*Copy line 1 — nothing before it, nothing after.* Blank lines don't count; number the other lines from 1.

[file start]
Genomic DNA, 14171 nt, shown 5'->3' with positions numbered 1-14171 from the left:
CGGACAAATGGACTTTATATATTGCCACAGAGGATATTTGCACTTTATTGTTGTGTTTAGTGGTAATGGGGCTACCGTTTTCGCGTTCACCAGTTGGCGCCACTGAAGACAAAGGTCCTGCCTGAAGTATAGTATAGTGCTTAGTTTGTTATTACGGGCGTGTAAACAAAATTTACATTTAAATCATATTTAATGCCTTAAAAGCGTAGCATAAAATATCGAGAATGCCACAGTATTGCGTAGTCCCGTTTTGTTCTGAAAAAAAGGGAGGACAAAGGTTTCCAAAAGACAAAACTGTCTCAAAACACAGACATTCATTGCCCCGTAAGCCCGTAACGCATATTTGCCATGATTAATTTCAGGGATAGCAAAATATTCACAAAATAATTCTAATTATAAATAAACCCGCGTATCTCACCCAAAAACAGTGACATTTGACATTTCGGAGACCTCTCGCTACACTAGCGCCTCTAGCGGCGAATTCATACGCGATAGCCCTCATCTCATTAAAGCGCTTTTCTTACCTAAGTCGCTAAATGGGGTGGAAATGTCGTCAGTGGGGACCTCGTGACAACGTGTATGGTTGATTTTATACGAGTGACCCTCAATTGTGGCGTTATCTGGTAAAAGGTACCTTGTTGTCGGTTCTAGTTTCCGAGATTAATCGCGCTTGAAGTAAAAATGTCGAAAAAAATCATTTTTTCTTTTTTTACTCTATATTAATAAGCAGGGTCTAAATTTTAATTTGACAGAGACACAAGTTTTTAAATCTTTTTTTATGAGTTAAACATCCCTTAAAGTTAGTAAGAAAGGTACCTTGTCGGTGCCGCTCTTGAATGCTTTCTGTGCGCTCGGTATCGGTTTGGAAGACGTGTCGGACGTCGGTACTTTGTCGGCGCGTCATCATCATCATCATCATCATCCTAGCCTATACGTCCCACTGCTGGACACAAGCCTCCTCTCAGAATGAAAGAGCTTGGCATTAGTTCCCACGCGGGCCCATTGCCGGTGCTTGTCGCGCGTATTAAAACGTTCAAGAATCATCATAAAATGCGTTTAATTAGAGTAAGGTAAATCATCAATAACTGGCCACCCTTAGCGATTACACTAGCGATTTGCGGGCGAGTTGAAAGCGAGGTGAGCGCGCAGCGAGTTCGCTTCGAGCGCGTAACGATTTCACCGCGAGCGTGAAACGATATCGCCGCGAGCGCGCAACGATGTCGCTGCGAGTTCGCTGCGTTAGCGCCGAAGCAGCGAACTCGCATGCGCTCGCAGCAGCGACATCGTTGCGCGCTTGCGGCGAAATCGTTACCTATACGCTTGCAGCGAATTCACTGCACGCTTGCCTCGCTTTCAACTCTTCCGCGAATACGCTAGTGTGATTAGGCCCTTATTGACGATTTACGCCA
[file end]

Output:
Genomic DNA, 14171 nt, shown 5'->3' with positions numbered 1-14171 from the left: